256boss is a standalone USB-bootable operating system for running 256byte intros without having to install DOS. It's based on the pcboot project.
256byte intro compos rapidly devolve into an emulated category on recent demoparties, making dosbox into its own platform, due to the disproportionate hassle of setting up a computer with MS-DOS or FreeDOS, just for the task of running 256byte intros.
As a result of this emulationization of 256byte compos, signs are appearing of entries requiring specific dosbox "cycles" to run properly, or using a wide variety of sound hardware emulated by dosbox, without regard for what a realistic compo PC would have, and having to contend with that like every other category.
We at mindlapse demos feel this to be a travesty, and cannot allow this slippery slope to continue. For this reason we decided to create 256boss: a simple and painless way to run 256byte intros on real computers, without any hassle other than inserting a USB stick, rebooting, and possibly selecting the USB stick from a boot menu.
Use it to watch 256byte releases at home, or use it to run a 256byte compo at a demoparty. Just install 256boss on a USB stick, by following our simple installation instructions for each platform, copy every 256byte intro you want into it, and reboot.
Github project page: https://github.com/MindlapseDemos/256boss
Copyright (C) 2019-2020 John Tsiombikas <email@example.com>
This program is free software. Feel free to use, modfy and/or redistribute it under the terms of the GNU General Public License v3, or at your option, any later version published by the Free Software Foundation. See COPYING in the source archive for details.
Unless you intend to get involved in the development of 256boss, just grab the latest "official" release, which includes everything you need to get up and running.
The official releases are available in gzipped-tar, or zip archives. You just need one or the other; they are identical. If you don't know which one to get, you should probably get the zip file.
256boss latest release (v0.1):
Although the official releases do contain the full source code, if you intend to contribute to 256boss, you should get the latest code directly from our git repository on github: git clone https://github.com/MindlapseDemos/256boss.git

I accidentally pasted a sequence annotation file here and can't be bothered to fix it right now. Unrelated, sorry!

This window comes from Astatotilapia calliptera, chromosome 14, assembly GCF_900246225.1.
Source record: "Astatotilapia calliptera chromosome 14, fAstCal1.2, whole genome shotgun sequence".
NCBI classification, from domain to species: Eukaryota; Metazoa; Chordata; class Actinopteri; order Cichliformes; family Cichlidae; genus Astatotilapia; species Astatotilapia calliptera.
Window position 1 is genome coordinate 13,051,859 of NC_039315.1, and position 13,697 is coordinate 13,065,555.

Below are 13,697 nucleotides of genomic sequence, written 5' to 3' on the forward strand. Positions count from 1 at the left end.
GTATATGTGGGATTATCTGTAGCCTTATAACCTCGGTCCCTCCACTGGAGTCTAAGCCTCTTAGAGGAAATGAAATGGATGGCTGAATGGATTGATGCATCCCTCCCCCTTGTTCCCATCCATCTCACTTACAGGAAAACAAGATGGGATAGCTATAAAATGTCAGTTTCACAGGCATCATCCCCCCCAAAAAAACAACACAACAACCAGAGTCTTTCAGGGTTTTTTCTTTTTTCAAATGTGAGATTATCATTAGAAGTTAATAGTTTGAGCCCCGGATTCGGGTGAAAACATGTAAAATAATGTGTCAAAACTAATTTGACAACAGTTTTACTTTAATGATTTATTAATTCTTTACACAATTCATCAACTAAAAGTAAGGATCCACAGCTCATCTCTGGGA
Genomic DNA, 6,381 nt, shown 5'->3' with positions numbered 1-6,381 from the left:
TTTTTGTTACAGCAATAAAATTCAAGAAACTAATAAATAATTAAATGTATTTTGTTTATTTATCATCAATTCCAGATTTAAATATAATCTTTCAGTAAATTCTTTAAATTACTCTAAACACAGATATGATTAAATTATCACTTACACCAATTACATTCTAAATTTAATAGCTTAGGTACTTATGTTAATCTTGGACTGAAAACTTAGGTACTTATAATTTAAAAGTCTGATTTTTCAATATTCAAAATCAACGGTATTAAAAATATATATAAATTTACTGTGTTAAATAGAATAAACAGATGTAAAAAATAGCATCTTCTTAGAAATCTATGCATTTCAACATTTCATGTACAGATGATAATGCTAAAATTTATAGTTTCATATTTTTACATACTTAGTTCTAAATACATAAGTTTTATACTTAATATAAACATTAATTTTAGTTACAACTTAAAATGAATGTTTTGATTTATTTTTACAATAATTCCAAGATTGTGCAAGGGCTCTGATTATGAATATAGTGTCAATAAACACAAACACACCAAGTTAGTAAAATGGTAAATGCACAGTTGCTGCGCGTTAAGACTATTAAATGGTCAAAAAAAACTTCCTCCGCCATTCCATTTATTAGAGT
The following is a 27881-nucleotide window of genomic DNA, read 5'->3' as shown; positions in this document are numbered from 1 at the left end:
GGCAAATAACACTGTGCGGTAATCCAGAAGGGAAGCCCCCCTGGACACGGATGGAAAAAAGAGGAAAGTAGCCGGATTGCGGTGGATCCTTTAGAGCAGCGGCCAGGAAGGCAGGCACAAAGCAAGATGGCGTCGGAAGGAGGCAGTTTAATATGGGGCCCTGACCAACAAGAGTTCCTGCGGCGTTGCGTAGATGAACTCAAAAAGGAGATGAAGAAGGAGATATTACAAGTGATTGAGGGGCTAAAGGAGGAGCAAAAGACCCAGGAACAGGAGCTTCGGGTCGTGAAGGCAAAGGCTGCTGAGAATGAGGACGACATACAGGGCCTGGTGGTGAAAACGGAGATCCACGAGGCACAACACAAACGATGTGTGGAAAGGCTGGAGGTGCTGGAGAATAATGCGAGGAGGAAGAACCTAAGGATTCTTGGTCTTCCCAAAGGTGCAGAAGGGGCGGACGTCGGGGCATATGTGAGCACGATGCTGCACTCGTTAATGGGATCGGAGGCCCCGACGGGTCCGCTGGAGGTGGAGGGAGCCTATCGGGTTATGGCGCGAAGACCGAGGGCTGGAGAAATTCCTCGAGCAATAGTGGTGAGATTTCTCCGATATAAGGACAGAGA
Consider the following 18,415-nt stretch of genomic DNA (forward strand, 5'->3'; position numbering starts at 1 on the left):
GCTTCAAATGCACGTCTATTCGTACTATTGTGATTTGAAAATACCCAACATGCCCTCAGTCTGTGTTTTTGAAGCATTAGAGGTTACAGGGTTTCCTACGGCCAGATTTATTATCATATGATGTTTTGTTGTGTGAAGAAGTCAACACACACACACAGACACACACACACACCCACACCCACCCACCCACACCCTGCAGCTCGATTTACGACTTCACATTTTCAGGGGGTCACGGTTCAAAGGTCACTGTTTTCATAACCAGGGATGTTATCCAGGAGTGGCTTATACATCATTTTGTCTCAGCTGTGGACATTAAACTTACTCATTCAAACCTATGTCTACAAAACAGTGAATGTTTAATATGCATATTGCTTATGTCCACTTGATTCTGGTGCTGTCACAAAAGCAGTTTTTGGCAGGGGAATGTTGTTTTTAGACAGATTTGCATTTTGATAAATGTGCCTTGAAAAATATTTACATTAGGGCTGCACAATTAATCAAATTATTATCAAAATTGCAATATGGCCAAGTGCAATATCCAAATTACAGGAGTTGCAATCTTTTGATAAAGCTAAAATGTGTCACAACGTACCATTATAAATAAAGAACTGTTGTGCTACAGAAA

The 256boss release comes with a pre-generated bootable disk image, ready to be written onto a USB stick (if you got the source code from github instead of an "official" release, follow the build instructions in the next section first). The disk image contains both the boot loader and operating system itself, as well as a small FAT partition where you can store your 256-byte intros to access them when you boot 256boss.
To install from Windows, insert a USB stick, and run the install.bat batch file. This will start the bundled "rufus" program with the 256boss disk image already loaded. Just make sure the correct USB device is selected and click "start".
To install from GNU/Linux, insert a USB stick, and identify which device file corresponds to it by running lsblk, or monitoring dmesg. For the purposes of this example we'll assume the USB stick device file is /dev/sdc; make sure you replace the correct one. Run dd if=disk.img of=/dev/sdc bs=1M to install.
Reboot to start 256boss, and make sure to boot from the USB stick. Some computers will boot from the USB stick automatically, while others require you to press a key (usually ESC, F8, or F12) to pop up a boot selection menu. Watch the screen during POST, where a message will most likely appear instructing you which key to press. If you're still having trouble booting from the USB stick, make sure legacy boot is enabled in your BIOS settings.
Just run make.
To test the build in an emulator, make sure qemu for i386 is installed, and invoke make run.
If you're trying to build the source code from git, make sure to first copy over the data directory from an official release.
Tools compiled as part of the build process require libpng, and zlib
You will most likely encounter two forms of bugs:
Ideally I would like to eliminate both of these problems. And while I can't promise that 256boss will ever be 100% compatible with every computer and every intro out there, I would appreciate reports of any such bugs you encounter, either by email, or preferably by opening an issue in the project issue tracker on github.
For computer-compatibility bugs make sure to include as much information as possible about the nature of the problem, and about your computer. Most relevant is going to be the computer manufacturer and model (if applicable), CPU, motherboard, and BIOS version.
For intro-compatibility bugs, first make sure the problem persists even when the intro in question is executed directly after booting into 256boss, without having ran any other intros previously. This is important, because prior intro executions might lead to subtle corruption that will make a subsequent intro (or the operating system itself) fail. If possible, try to run the intro in MS-DOS or FreeDOS on the same computer, to make sure the bug is in 256boss and not in the intro itself.
If an intro fails to run correctly under MS-DOS or FreeDOS in a certain computer, it will probably also fail to run under 256boss.
If an intro needs an adlib card to play music, and your computer doesn't have an adlib card, 256boss will not emulate one. You need the hardware the intro is written for; 256boss is not an emulator like dosbox.
If a computer is UEFI-only and cannot boot in BIOS (or "legacy" mode), 256boss will not boot. It's unlikely for this limitation to be lifted any time soon.